Vranes et al. (2002) provides mean Makassar heat flux estimates using five different reference temperatures. The results have a range of 0.18 PW. Understanding the difficulty in choosing an appropriate closure point for our system, we use a reference temperature of 0°C and only consider heat flux anomalies to alleviate inconsistencies in reference temperature choice. These values in the heat flux equation are multiplied together and integrated over the 0–740 m layer at each one-month time step. The mean heat flux was subtracted from each data point in the time series to create a heat flux anomaly time series. A 13-month running mean was applied to remove the seasonal cycle and identify interannual variability and long-term trends.

The heat content was calculated for a region of the ETIO, a box bounded by 101.5°E–105.5°E and 9.5°S–15.5°S inclusive. The ETIO box represents the furthest west portion of the ITF outflow area identified by Andersson and Stigebrandt (2005) termed the “downstream buoyant plume.” As we investigate the effects of the ITF on the Indian Ocean, we choose to examine this box, as it is already known to contain ITF water (Gordon et al., 1997) and provides the most direct connection back to Makassar Strait. The most westward portion of this box was chosen as a way to avoid shorter-term variability that may arise from Makassar water exiting through the three main export passages at various times and rates (Sprintall et al., 2009, discuss these exit passages in detail), and to avoid regions of coastal upwelling. Ideally, an investigation of heat content along the entire path Makassar water travels through the Indonesian Seas and into the ETIO would be performed, but we are limited by the lack of continuous observations. The Argo profiler data set used here does not resolve the Indonesian Seas. The ETIO box we have chosen balances proximity to the ITF outflow area with sufficient data coverage. Heat content was calculated using a gridded 1° × 1° monthly Argo data set (2005–2017) from the Asia Pacific Data Research Center (2017). The following equation was used to determine heat content:

where ρ is a mean density profile, Cp is the specific heat of seawater estimated here as 4,000 J kg–1 °C–1, and is θ is temperature. In order to focus on subsurface variability, heat content within the mixed layer was not included in the total heat content. Argo-based mixed layer depths (mld) were provided by the Asia Pacific Data Research Center (2017). These values were multiplied together and integrated over the bottom of the mixed layer through the 740 m layer at each one-month time step. The mean was subtracted from the resulting data set to examine only anomalies, and a 13-month running mean was applied to the time series.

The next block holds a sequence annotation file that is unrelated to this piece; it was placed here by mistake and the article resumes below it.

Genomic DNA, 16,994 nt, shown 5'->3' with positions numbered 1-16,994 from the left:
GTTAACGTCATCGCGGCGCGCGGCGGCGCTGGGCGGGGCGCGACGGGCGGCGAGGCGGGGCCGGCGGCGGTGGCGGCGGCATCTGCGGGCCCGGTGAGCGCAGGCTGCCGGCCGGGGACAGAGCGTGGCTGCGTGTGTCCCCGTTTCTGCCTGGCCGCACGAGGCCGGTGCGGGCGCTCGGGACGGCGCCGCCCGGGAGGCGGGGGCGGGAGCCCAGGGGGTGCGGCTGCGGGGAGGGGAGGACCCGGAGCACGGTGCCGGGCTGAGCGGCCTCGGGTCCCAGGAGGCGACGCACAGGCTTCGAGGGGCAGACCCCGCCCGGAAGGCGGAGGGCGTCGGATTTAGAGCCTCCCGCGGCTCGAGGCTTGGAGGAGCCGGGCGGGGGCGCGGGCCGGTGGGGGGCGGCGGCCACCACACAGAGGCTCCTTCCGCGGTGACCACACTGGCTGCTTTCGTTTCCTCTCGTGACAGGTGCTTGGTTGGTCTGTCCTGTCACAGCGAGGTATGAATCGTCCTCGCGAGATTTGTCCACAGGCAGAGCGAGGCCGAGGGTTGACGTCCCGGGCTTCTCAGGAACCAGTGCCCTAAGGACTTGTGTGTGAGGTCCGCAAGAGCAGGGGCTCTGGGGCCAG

The heat content anomaly in the ETIO box is a continuous monthly data set from 2005 to 2017. The Makassar heat flux anomaly time series is continuous from 2004 to 2011 and 2013 to 2017, with data missing for much of 2011 and 2013, and all of 2012. We sought to patch this gap before comparing these two data sets. The heat flux anomaly in Makassar Strait is well correlated with the 0–740 m depth volume transport anomaly, with an R-value of 0.76 (Figure 3). Li et al. (2018) produce a reconstructed 0–300 m Makassar transport from 1948 to 2016 using Pacific zonal wind speed square anomalies in a neural network framework. When the same 13-month running mean is applied to the 0–300 m Makassar transport anomaly from Li et al. (2018), it is well correlated (R = 0.82) with the 0–740 m transport anomaly observations during their overlapping time period (2004–2011, 2013–2016). Similarly, this reconstruction is well correlated with the observed heat flux anomaly during the overlapping time period (R = 0.72). As the Li et al. (2018) 0–300 m transport represents the observed transport variability quite well, and both the observed and reconstructed transports track the heat flux anomaly, we use the Li et al. (2018) 0–300 m reconstruction to fill in the 2011–2013 heat flux anomaly gap. The mean ratio of observed heat flux anomaly to reconstructed 0–300 m Makassar transport anomaly from 2004–2011 and 2013–2016 was calculated (0.18 PW Sv–1). For each missing month of data from 2011 to 2013, the reconstructed 0–300 m Makassar transport anomaly was multiplied by the ratio to create a heat flux anomaly estimate that was used to fill in the gap (see green line in Figure 4).